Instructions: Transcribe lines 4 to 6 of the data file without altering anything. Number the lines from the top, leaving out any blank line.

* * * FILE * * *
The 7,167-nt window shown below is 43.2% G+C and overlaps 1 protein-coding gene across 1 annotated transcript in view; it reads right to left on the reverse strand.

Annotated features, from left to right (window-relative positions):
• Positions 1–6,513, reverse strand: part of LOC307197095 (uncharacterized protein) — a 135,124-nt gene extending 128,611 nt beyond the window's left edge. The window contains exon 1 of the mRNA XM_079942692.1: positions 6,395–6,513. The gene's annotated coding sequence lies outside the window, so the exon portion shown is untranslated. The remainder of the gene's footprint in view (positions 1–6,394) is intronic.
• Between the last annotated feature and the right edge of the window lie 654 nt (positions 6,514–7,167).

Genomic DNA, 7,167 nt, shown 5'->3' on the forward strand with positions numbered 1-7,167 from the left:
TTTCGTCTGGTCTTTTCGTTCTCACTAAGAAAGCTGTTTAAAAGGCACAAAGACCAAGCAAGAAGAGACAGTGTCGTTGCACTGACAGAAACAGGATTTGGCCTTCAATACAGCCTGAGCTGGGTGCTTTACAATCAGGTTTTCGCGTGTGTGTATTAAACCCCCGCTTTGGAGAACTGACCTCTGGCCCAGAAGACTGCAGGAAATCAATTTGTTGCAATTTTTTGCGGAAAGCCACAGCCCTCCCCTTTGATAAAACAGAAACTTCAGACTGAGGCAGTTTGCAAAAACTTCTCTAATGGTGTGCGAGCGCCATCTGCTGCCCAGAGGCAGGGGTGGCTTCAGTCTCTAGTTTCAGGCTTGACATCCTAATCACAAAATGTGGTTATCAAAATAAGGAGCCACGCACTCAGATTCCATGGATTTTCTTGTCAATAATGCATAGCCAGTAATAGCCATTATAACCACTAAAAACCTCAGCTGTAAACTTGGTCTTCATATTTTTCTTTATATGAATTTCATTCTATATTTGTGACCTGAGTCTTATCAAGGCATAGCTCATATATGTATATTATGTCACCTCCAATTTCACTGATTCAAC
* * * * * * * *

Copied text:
• Between the last annotated feature and the right edge of the window lie 654 nt (positions 6,514–7,167).

Genomic DNA, 7,167 nt, shown 5'->3' on the forward strand with positions numbered 1-7,167 from the left:
TTTCGTCTGGTCTTTTCGTTCTCACTAAGAAAGCTGTTTAAAAGGCACAAAGACCAAGCAAGAAGAGACAGTGTCGTTGCACTGACAGAAACAGGATTTGGCCTTCAATACAGCCTGAGCTGGGTGCTTTACAATCAGGTTTTCGCGTGTGTGTATTAAACCCCCGCTTTGGAGAACTGACCTCTGGCCCAGAAGACTGCAGGAAATCAATTTGTTGCAATTTTTTGCGGAAAGCCACAGCCCTCCCCTTTGATAAAACAGAAACTTCAGACTGAGGCAGTTTGCAAAAACTTCTCTAATGGTGTGCGAGCGCCATCTGCTGCCCAGAGGCAGGGGTGGCTTCAGTCTCTAGTTTCAGGCTTGACATCCTAATCACAAAATGTGGTTATCAAAATAAGGAGCCACGCACTCAGATTCCATGGATTTTCTTGTCAATAATGCATAGCCAGTAATAGCCATTATAACCACTAAAAACCTCAGCTGTAAACTTGGTCTTCATATTTTTCTTTATATGAATTTCATTCTATATTTGTGACCTGAGTCTTATCAAGGCATAGCTCATATATGTATATTATGTCACCTCCAATTTCACTGATTCAAC